Investors expect companies to be able to articulate their expectations of the continuing and possible future impacts on their specific business in different scenarios. This makes the need for full disclosure of judgements, assumptions and estimates, including their sensitivities to different scenarios, significantly more important than in otherwise normal circumstances.
The use of forecast information is pervasive to many areas of financial reporting. There are unique complexities associated with preparing forward‑looking information as a result of the pandemic and economic downturn. There is a wide range of possible outcomes, resulting in a particularly high degree of uncertainty about the ultimate trajectory of the pandemic and the path and time needed for a return to a “steady state”. The possibility, which is becoming more likely, that we shall be in and out of Level 5 until an effective vaccine is available renders it nigh impossible to forecast the future over any extended period.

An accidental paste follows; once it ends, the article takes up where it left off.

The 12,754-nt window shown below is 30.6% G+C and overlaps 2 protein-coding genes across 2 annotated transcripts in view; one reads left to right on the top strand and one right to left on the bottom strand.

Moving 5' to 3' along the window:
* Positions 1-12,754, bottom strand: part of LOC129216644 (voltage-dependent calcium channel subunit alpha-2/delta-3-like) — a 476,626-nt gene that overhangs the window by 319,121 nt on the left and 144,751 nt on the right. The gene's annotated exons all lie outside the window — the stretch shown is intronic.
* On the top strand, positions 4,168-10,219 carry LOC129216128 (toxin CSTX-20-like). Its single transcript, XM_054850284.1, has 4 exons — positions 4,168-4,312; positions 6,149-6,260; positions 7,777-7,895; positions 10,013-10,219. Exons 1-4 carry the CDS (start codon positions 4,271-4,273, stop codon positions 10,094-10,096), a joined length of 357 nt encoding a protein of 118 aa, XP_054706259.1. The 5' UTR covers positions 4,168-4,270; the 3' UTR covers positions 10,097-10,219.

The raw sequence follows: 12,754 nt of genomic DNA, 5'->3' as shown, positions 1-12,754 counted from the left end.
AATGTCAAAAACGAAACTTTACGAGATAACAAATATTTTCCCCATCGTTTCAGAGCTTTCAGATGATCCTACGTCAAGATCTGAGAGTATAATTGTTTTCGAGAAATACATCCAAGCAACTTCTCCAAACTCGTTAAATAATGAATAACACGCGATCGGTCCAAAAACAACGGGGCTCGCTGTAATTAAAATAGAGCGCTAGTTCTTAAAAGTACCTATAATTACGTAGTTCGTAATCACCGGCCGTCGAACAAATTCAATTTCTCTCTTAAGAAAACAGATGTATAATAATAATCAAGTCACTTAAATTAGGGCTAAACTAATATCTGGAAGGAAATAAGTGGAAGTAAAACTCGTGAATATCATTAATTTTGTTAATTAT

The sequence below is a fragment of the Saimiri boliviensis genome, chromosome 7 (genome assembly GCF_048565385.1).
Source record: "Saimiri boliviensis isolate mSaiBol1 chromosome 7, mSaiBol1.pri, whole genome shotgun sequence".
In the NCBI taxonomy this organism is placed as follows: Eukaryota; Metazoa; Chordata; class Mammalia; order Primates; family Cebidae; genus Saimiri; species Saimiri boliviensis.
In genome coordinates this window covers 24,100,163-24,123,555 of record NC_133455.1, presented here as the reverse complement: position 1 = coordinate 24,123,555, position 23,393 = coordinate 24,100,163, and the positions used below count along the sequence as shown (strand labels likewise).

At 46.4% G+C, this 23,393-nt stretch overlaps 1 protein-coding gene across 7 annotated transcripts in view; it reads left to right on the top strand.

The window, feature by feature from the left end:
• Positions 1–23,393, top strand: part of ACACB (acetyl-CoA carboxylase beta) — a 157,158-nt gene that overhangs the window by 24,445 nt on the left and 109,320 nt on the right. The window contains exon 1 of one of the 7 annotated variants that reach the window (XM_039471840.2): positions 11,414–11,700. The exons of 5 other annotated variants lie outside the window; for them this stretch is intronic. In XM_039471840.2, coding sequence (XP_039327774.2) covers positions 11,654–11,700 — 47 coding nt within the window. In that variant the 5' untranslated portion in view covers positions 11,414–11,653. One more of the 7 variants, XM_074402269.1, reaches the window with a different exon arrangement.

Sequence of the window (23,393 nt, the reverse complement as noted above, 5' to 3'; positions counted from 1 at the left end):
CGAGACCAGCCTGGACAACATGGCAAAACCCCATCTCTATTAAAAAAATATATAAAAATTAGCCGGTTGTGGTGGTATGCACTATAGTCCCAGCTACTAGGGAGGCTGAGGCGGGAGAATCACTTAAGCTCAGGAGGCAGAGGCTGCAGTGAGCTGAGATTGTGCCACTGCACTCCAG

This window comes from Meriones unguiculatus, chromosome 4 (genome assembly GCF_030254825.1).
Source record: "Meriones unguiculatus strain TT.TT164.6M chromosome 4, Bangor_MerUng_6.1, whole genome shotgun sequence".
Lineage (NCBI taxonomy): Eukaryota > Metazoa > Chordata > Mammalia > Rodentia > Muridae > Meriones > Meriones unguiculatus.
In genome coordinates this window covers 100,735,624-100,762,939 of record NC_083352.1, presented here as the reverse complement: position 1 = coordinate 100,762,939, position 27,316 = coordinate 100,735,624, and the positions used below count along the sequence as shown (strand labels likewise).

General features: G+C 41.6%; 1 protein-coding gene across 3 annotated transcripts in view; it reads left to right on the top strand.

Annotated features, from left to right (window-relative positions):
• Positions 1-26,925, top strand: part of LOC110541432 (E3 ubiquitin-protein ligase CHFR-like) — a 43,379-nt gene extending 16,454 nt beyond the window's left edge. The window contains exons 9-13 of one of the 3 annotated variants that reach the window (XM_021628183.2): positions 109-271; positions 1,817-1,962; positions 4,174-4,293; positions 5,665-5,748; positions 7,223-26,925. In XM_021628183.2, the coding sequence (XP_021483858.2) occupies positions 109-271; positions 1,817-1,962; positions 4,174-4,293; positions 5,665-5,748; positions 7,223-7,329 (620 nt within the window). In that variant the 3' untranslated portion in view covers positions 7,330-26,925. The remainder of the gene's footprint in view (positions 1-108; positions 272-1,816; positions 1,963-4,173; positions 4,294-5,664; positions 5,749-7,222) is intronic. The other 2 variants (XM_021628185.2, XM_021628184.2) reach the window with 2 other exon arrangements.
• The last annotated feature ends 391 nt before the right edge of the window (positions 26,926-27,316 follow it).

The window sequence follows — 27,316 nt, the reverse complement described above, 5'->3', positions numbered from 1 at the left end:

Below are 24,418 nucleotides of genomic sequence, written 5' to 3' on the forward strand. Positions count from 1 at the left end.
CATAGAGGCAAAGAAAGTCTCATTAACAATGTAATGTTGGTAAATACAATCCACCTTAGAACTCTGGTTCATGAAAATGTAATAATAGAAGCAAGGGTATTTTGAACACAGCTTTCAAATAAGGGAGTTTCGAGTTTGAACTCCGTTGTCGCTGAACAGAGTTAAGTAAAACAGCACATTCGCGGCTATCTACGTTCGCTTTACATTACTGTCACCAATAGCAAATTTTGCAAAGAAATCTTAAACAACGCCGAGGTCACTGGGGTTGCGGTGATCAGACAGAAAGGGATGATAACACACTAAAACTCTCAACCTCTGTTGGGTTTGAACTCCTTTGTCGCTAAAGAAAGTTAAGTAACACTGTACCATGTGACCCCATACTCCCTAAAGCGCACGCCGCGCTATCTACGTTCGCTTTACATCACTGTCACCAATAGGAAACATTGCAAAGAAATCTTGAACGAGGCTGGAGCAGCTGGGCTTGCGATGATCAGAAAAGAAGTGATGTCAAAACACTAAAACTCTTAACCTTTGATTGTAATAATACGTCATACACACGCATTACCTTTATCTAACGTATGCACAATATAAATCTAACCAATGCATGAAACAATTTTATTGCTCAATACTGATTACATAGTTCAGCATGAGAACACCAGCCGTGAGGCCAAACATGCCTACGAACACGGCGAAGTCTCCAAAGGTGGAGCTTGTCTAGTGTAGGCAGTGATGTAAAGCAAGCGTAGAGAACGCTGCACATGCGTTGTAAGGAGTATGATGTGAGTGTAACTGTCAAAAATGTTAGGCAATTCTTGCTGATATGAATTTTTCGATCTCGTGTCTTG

Nevertheless, entities will need to do their best to make reasonable estimates, prepare comprehensive documentation supporting the basis for such estimates and provide robust disclosure of the significant judgements exercised, the key assumptions made and their sensitivity to change.
Relevant judgements and assumptions might include those in relation to:
- the availability and extent of support through government support measures that have been announced;
- the availability, extent and timing of sources of cash, including compliance with banking covenants; and
- the duration of social distancing and other restrictive measures and their potential impacts.
Fundamental to the information provided by entities in their corporate reports is that they must be transparent as to how results are affected by ‘exceptional’ or other unusual items arising from COVID-19 and whether they should be separately identified and disclosed in accordance with the entity’s existing accounting policies.
Where material, items such as restructuring costs, impairment charges, incremental health and safety costs, and the costs of onerous contracts will need to be considered by each entity. One way of achieving ‘best practice’ is to include in a single note all ‘exceptional’ or unusual items, cross-referenced to other financial statements items as appropriate, and accompanied by explanatory narrative.
- be even-handed in identifying any gains as well as losses;